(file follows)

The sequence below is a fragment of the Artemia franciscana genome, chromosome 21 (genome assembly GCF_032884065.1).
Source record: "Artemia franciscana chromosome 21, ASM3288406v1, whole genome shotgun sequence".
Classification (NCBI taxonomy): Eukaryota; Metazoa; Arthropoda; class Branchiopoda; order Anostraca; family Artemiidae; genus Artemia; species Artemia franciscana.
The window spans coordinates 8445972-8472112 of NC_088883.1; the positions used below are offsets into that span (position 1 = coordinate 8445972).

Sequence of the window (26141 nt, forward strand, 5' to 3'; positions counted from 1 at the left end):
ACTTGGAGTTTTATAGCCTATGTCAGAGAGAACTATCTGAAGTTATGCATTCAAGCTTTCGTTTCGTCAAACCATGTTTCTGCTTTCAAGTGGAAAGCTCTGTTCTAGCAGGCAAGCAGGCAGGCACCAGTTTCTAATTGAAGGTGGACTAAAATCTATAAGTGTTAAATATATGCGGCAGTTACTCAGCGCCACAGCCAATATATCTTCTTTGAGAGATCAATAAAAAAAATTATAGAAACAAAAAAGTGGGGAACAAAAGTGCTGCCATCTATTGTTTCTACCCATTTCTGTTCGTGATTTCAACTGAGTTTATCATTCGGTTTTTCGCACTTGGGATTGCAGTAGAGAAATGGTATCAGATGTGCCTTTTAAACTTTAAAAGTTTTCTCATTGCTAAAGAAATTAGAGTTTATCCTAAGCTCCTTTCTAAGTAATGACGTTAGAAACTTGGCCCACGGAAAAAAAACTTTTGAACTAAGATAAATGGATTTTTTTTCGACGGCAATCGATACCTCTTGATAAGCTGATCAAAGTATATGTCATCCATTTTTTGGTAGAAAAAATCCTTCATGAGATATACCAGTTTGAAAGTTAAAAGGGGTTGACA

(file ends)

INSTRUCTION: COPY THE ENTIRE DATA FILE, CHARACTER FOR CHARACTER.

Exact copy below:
The sequence below is a fragment of the Artemia franciscana genome, chromosome 21 (genome assembly GCF_032884065.1).
Source record: "Artemia franciscana chromosome 21, ASM3288406v1, whole genome shotgun sequence".
Classification (NCBI taxonomy): Eukaryota; Metazoa; Arthropoda; class Branchiopoda; order Anostraca; family Artemiidae; genus Artemia; species Artemia franciscana.
The window spans coordinates 8445972-8472112 of NC_088883.1; the positions used below are offsets into that span (position 1 = coordinate 8445972).

Sequence of the window (26141 nt, forward strand, 5' to 3'; positions counted from 1 at the left end):
ACTTGGAGTTTTATAGCCTATGTCAGAGAGAACTATCTGAAGTTATGCATTCAAGCTTTCGTTTCGTCAAACCATGTTTCTGCTTTCAAGTGGAAAGCTCTGTTCTAGCAGGCAAGCAGGCAGGCACCAGTTTCTAATTGAAGGTGGACTAAAATCTATAAGTGTTAAATATATGCGGCAGTTACTCAGCGCCACAGCCAATATATCTTCTTTGAGAGATCAATAAAAAAAATTATAGAAACAAAAAAGTGGGGAACAAAAGTGCTGCCATCTATTGTTTCTACCCATTTCTGTTCGTGATTTCAACTGAGTTTATCATTCGGTTTTTCGCACTTGGGATTGCAGTAGAGAAATGGTATCAGATGTGCCTTTTAAACTTTAAAAGTTTTCTCATTGCTAAAGAAATTAGAGTTTATCCTAAGCTCCTTTCTAAGTAATGACGTTAGAAACTTGGCCCACGGAAAAAAAACTTTTGAACTAAGATAAATGGATTTTTTTTCGACGGCAATCGATACCTCTTGATAAGCTGATCAAAGTATATGTCATCCATTTTTTGGTAGAAAAAATCCTTCATGAGATATACCAGTTTGAAAGTTAAAAGGGGTTGACA